For many Afghans who escaped the Taliban, the journey has only begun.

Her departure from Kabul reminded her of some “zombie movie,” the young woman said. It was an experience she could describe only as “dehumanizing, terrifying and very traumatizing.”

When she woke up in a lakeside resort in Uganda, she found it impossible to square her new surroundings with the chaos of leaving. Nearly four months later, she is still reeling, stuck in the East African country, uncertain when she will be able to leave, reports the Washington Post.

“It feels like we are prisoners,” she said. “I am just angry.”

The woman spoke on the condition of anonymity out of concern for her safety. She is among some 124,000 civilians who were evacuated from Kabul in a U.S.-led airlift after the Taliban took over Afghanistan in August. Most fled on U.S. military aircraft. Others escaped on commercial flights, or private or allied planes. They were uprooted and scattered across the globe. Her account is similar to those of many other Afghans who remain stranded, unsure how to reach a new country where they can find permanent residence.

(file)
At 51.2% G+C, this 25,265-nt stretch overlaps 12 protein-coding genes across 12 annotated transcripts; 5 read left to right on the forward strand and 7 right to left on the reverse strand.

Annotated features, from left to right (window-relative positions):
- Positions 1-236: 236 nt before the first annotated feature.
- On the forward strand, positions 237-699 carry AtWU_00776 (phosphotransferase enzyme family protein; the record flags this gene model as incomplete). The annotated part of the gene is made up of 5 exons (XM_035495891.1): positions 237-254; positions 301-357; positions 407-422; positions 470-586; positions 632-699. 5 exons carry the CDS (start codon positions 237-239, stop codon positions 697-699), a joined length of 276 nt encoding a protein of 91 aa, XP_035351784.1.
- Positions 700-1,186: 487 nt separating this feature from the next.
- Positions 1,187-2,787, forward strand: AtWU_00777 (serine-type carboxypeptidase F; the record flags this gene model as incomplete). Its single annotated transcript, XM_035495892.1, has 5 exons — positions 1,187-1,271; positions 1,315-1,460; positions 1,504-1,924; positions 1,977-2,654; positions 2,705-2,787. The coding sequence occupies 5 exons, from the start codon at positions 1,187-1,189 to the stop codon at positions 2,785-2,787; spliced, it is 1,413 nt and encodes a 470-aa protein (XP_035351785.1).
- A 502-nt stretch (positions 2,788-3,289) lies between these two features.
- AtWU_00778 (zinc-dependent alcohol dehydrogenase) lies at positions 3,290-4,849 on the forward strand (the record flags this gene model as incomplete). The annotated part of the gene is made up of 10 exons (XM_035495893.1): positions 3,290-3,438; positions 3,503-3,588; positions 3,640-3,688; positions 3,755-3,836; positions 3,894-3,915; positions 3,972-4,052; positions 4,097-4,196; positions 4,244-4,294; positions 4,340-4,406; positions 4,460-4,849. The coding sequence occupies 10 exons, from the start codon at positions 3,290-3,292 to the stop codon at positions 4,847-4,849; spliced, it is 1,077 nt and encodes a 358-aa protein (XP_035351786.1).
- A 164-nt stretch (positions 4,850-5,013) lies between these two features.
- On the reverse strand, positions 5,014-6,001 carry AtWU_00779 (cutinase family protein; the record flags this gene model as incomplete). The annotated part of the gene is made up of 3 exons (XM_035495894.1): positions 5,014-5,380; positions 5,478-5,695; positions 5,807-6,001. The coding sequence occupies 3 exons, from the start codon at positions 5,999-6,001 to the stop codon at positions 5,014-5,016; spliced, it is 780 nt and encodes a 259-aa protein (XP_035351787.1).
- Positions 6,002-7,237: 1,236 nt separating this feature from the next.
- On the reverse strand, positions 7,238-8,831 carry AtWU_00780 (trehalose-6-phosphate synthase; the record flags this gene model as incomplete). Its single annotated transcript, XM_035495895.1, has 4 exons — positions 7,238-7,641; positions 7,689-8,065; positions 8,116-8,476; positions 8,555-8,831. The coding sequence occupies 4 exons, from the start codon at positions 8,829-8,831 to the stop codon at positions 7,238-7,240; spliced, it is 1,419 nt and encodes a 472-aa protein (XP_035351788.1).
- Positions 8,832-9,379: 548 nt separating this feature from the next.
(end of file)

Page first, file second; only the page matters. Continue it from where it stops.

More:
As of Dec. 24, more than 75,000 Afghan nationals had arrived in the United States, according to the Department of Homeland Security, with about 25,000 of them still living at military installations. About 2,500 Afghans are at U.S. bases overseas, waiting to be processed.

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